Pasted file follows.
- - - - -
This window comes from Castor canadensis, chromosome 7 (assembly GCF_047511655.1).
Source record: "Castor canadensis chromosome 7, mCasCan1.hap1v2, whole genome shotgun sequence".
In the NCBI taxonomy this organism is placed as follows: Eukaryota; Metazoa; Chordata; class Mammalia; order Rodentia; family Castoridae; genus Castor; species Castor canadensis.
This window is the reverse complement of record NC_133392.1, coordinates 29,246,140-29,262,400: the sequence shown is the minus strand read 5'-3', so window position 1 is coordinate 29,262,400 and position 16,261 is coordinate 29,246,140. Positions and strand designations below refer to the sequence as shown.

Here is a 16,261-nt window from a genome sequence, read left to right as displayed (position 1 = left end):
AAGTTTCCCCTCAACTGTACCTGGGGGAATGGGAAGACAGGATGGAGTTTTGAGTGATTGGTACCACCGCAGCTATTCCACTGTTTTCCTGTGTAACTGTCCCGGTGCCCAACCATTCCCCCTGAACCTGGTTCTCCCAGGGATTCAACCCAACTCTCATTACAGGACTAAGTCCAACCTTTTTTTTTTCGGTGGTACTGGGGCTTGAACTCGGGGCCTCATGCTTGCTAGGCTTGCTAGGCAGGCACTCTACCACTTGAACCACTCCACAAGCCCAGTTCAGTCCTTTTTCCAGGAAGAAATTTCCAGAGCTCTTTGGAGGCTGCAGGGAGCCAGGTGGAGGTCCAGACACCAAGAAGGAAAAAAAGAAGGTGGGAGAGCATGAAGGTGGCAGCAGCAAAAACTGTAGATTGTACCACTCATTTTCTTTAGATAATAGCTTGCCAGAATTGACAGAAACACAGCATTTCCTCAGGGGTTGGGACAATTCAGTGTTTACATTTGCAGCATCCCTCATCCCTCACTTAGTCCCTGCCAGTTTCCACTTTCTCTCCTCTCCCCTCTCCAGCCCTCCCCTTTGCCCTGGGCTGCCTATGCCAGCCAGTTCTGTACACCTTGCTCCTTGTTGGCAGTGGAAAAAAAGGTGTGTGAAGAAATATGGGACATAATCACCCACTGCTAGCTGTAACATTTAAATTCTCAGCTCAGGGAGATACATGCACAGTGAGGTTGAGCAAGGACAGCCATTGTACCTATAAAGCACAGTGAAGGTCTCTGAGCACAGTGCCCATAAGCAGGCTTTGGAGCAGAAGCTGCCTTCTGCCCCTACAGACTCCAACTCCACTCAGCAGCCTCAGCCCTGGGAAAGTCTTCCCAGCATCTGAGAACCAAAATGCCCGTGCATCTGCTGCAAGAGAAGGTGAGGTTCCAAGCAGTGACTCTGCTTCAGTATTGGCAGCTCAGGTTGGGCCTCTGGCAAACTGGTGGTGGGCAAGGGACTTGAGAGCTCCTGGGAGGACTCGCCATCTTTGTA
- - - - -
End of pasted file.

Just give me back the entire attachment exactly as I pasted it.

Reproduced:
This window comes from Castor canadensis, chromosome 7 (assembly GCF_047511655.1).
Source record: "Castor canadensis chromosome 7, mCasCan1.hap1v2, whole genome shotgun sequence".
In the NCBI taxonomy this organism is placed as follows: Eukaryota; Metazoa; Chordata; class Mammalia; order Rodentia; family Castoridae; genus Castor; species Castor canadensis.
This window is the reverse complement of record NC_133392.1, coordinates 29,246,140-29,262,400: the sequence shown is the minus strand read 5'-3', so window position 1 is coordinate 29,262,400 and position 16,261 is coordinate 29,246,140. Positions and strand designations below refer to the sequence as shown.

Here is a 16,261-nt window from a genome sequence, read left to right as displayed (position 1 = left end):
AAGTTTCCCCTCAACTGTACCTGGGGGAATGGGAAGACAGGATGGAGTTTTGAGTGATTGGTACCACCGCAGCTATTCCACTGTTTTCCTGTGTAACTGTCCCGGTGCCCAACCATTCCCCCTGAACCTGGTTCTCCCAGGGATTCAACCCAACTCTCATTACAGGACTAAGTCCAACCTTTTTTTTTTCGGTGGTACTGGGGCTTGAACTCGGGGCCTCATGCTTGCTAGGCTTGCTAGGCAGGCACTCTACCACTTGAACCACTCCACAAGCCCAGTTCAGTCCTTTTTCCAGGAAGAAATTTCCAGAGCTCTTTGGAGGCTGCAGGGAGCCAGGTGGAGGTCCAGACACCAAGAAGGAAAAAAAGAAGGTGGGAGAGCATGAAGGTGGCAGCAGCAAAAACTGTAGATTGTACCACTCATTTTCTTTAGATAATAGCTTGCCAGAATTGACAGAAACACAGCATTTCCTCAGGGGTTGGGACAATTCAGTGTTTACATTTGCAGCATCCCTCATCCCTCACTTAGTCCCTGCCAGTTTCCACTTTCTCTCCTCTCCCCTCTCCAGCCCTCCCCTTTGCCCTGGGCTGCCTATGCCAGCCAGTTCTGTACACCTTGCTCCTTGTTGGCAGTGGAAAAAAAGGTGTGTGAAGAAATATGGGACATAATCACCCACTGCTAGCTGTAACATTTAAATTCTCAGCTCAGGGAGATACATGCACAGTGAGGTTGAGCAAGGACAGCCATTGTACCTATAAAGCACAGTGAAGGTCTCTGAGCACAGTGCCCATAAGCAGGCTTTGGAGCAGAAGCTGCCTTCTGCCCCTACAGACTCCAACTCCACTCAGCAGCCTCAGCCCTGGGAAAGTCTTCCCAGCATCTGAGAACCAAAATGCCCGTGCATCTGCTGCAAGAGAAGGTGAGGTTCCAAGCAGTGACTCTGCTTCAGTATTGGCAGCTCAGGTTGGGCCTCTGGCAAACTGGTGGTGGGCAAGGGACTTGAGAGCTCCTGGGAGGACTCGCCATCTTTGTA